Assuming you’re driving from Torrey, start off your day bright and early by driving into the park, towards the Cassidy Arch Bridge trailhead. You’ll drive along the Scenic Drive, past the little historic town of Fruita- just south of the town, you’ll pass a fee station, where you’ll have to stop and pay for your entry if you don’t have an America the Beautiful Pass (if you do have a pass, you can keep on driving to the trailhead).
Cassidy Arch is one of the most unique trails I’ve ever been and if you’re going to only do one hike at Capitol Reef, I’d make it this– over the course of one and a half miles (three miles roundtrip), you’ll climb 666 feet above the Scenic Drive to the top of the arch itself.
Unlike most natural arches, you can actually walk across the top of this one, which is about 20 feet wide in most sections, so it’s manageable for even my acrophobic friends. The arch and the view of the park from the higher vantage point is absolutely breathtaking- Butch Cassidy and the Sundance Kid allegedly hid out in the nooks and crannies around the trail (hence the name) and 10/10, would hide here myself if I was an old Wild West bank robber.
Protip- If you’re up for an early morning wake up call, the sunrises here are STUNNING. Even if beautiful sunrises aren’t your jam, I’d suggest you get here early- to beat the crowds (this is one of the most popular hikes in the park) and to avoid hiking up the relatively steep beginning section of this hike in the midday heat.
2. Scenic Drive
Blast the AC and cool off from your hike as you continue south along the Scenic Drive, a 7.9 mile drive along Capitol Reef’s most stunning scenery, including exposed rocks and even petroglyphs. Scenic Drive is not a loop, so, once you reach the end of the road, you’ll need to drive back the way that you came- good thing every second of your drive is gorgeous! Roundtrip, you should budget for about an hour and a half for this activity- plan for LOTS of photo stops!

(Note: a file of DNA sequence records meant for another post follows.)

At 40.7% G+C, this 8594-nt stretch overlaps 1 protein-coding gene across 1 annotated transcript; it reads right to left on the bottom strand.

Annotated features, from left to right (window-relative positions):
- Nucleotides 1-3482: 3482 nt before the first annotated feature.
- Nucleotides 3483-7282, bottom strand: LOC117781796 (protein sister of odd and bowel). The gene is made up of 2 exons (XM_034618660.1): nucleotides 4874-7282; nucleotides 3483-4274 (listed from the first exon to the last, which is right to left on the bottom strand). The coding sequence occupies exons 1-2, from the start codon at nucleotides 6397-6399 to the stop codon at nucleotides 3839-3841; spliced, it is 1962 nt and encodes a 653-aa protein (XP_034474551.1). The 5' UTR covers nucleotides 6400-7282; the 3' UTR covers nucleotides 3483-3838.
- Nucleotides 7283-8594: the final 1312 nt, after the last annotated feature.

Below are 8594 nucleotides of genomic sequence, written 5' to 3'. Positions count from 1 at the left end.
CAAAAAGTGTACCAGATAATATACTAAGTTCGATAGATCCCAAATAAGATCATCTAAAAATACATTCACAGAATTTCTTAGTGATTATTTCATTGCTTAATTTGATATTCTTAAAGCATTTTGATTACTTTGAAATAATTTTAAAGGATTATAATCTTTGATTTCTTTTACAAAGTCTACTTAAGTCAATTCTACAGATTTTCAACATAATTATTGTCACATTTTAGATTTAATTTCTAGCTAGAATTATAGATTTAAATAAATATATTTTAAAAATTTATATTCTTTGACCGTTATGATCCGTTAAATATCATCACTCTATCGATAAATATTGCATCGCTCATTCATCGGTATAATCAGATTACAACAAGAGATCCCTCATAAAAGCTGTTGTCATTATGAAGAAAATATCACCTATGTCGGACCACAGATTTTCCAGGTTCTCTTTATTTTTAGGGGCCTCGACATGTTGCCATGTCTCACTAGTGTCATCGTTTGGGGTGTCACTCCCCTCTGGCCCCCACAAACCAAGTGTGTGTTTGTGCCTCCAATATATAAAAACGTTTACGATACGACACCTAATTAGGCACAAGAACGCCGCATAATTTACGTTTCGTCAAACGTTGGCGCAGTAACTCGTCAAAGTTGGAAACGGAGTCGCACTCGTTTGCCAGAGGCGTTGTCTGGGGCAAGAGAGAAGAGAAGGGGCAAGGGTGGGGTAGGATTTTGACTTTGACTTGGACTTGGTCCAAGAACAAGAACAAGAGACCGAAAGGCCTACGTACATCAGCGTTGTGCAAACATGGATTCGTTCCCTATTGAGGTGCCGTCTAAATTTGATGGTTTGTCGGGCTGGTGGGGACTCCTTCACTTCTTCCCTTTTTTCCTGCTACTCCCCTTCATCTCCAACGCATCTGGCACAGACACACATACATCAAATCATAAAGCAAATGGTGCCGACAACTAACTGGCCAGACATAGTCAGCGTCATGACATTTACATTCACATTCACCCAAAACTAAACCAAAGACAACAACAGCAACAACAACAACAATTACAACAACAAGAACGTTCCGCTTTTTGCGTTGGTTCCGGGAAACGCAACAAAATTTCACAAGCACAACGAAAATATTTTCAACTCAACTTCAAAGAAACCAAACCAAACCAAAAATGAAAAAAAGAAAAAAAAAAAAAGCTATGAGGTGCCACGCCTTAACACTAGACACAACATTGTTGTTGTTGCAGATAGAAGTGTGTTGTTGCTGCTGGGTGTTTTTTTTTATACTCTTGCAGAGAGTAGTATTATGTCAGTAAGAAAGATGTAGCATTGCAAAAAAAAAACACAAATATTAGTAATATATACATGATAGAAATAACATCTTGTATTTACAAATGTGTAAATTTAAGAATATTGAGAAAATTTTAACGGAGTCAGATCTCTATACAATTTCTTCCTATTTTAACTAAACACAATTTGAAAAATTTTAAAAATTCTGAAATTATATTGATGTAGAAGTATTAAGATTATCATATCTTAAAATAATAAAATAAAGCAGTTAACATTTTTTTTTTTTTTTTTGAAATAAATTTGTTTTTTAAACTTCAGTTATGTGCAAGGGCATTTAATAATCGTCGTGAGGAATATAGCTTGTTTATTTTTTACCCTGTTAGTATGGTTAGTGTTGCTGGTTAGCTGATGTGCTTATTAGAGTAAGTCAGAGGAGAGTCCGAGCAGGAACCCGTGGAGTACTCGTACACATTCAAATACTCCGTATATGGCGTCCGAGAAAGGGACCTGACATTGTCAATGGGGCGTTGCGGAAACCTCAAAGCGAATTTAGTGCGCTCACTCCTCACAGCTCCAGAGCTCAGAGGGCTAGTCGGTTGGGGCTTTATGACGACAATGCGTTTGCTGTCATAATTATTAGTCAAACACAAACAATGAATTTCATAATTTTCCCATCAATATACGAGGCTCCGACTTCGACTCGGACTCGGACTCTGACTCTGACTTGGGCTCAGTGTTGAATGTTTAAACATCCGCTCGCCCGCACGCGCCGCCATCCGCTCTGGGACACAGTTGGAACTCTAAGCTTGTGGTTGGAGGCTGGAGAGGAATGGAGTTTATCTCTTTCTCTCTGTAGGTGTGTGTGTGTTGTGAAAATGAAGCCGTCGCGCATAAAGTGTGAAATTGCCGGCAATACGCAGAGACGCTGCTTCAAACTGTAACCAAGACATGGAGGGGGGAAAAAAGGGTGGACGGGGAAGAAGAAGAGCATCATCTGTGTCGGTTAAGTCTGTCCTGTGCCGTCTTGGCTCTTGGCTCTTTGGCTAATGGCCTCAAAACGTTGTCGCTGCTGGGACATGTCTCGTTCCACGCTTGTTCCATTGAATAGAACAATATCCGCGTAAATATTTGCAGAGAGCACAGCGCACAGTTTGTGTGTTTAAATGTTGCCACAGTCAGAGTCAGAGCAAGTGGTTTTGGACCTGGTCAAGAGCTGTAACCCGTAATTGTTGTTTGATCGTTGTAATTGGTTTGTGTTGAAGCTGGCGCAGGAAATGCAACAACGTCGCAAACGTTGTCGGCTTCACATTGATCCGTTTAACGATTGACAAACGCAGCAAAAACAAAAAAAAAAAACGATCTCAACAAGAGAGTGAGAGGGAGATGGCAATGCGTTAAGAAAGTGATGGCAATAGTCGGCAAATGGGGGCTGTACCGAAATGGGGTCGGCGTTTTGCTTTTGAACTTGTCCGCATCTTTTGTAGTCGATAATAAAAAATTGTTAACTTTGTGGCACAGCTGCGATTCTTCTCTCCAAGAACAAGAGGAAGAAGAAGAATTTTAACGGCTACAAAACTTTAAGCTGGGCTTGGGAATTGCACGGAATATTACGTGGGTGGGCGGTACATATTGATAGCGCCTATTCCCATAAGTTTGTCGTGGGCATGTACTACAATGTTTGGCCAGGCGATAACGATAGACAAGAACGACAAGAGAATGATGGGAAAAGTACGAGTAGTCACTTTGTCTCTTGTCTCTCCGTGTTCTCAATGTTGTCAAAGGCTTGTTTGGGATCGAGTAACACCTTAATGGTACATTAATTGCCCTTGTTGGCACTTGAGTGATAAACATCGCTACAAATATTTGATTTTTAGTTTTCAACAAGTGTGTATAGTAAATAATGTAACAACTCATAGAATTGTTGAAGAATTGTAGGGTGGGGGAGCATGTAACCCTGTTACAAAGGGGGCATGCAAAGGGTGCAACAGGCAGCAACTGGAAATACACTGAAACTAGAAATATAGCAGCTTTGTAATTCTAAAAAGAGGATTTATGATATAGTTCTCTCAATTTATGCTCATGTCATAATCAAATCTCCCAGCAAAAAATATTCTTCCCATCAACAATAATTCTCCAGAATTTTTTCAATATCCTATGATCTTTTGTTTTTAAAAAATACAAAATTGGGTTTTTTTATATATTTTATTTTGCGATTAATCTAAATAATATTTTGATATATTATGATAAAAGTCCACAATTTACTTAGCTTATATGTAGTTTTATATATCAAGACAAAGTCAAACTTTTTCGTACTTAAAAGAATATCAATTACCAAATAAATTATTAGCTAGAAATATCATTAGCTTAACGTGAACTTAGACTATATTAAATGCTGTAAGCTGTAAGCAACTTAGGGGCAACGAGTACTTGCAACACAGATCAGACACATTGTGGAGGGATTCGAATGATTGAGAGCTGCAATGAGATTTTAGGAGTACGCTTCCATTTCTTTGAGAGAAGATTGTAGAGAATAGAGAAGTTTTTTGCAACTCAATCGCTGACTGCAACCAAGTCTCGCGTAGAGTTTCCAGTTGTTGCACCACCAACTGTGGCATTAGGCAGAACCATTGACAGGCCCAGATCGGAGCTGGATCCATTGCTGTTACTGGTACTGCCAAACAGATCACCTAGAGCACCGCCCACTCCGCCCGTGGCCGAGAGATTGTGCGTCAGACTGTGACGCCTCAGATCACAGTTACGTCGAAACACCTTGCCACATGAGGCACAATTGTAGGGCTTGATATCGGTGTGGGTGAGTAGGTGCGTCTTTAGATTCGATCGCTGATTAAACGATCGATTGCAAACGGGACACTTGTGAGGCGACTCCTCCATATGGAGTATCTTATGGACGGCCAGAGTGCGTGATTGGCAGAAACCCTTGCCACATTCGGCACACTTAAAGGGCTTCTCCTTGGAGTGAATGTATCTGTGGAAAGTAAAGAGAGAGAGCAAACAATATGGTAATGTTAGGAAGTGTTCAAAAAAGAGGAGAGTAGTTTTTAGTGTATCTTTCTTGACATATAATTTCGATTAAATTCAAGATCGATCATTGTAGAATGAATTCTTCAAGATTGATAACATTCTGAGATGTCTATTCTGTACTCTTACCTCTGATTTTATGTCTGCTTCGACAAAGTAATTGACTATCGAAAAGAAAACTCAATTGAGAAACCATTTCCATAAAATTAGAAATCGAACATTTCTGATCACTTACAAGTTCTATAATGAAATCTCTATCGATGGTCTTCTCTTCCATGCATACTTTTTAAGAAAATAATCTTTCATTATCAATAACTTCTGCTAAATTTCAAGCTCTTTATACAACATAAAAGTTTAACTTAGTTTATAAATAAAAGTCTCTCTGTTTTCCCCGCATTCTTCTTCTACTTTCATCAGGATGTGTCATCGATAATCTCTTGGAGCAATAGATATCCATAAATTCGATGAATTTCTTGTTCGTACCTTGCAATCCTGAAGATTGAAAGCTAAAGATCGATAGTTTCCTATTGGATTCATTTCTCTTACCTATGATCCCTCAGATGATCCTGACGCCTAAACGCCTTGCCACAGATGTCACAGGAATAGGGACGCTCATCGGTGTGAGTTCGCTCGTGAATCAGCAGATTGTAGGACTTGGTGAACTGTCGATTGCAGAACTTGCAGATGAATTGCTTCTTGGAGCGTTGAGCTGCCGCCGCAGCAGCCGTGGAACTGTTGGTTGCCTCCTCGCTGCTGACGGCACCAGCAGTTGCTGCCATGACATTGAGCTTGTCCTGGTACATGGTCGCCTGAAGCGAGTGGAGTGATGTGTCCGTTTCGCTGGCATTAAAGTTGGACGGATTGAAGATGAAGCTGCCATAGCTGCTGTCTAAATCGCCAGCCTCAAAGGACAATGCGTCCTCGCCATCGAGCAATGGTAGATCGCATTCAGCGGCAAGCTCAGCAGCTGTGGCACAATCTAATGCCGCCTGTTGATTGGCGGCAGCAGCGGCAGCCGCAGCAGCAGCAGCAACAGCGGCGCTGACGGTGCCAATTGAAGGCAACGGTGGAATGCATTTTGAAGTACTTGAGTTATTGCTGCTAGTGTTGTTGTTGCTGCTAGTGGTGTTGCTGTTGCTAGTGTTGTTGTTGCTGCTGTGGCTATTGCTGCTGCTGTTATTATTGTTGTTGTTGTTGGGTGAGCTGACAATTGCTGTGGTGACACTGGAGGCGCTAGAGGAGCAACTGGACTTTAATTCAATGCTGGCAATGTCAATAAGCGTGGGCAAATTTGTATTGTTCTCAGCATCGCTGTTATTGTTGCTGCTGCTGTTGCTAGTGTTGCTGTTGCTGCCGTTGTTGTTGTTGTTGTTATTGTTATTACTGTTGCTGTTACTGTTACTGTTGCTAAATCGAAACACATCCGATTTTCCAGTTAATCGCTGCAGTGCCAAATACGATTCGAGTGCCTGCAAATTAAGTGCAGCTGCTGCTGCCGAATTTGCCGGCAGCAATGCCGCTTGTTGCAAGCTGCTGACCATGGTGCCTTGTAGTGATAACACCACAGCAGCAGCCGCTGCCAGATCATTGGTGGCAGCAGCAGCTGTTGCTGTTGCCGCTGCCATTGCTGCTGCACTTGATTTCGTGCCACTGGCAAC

3. Gifford Homestead
Once you’re back and headed northbound on Scenic Drive, stop by and explore the very photogenic settlement of Fruita. The Gifford Homestead has a cute selection of locally made artisan crafts and goodies, like homemade jelly, cinnamon rolls, and pies. If it’s late summer or fall, you can also try your hand at picking the in-season fruit at the nearby orchards- this seems like the perfect family activity!
4. Hickman Bridge Trail
Now that you’re nice and filled up with carbs, let’s go on another hike! Head north up Scenic Drive and take a right at Utah State Route 24 towards the Hickman Bridge Trailhead. This is a moderate 1.8 mile out-and-back trail that hikes up to a stunning viewpoint overlooking Highway 24 and ends with a view below the Hickman Bridge, soaring 300 feet overhead. Once you’re done gawking at the bridge, be sure to loop behind it for a spectacular view of the surrounding canyon.
5. Cathedral Valley Driving Loop
If you’re driving around Capitol Reef with a four-wheel drive, high clearance vehicle, consider continuing east down Highway 24 and spending the rest of the afternoon exploring part of Cathedral Valley, a remote section of the park with rugged desert landscapes. While there’s plenty of beauty to see along the entire Cathedral Valley Driving Loop, completing the entire thing would take 6-8 hours.
So, instead, I’d recommend driving only part of the way to arguably the most iconic site in the park, the Temples of the Sun and the Moon, textured sandstone monoliths rising dramatically out of the desert floor. Although the Temple of the Moon is only 33 miles away from the Hickman Bridge trailhead, it will likely take about an hour and 45 minutes to make your way out to the monolith, given that Cathedral Road is often full of potholes and washboards. That being said, due to the remoteness of this section of the park, you’re likely to have these epic landscapes all to yourself!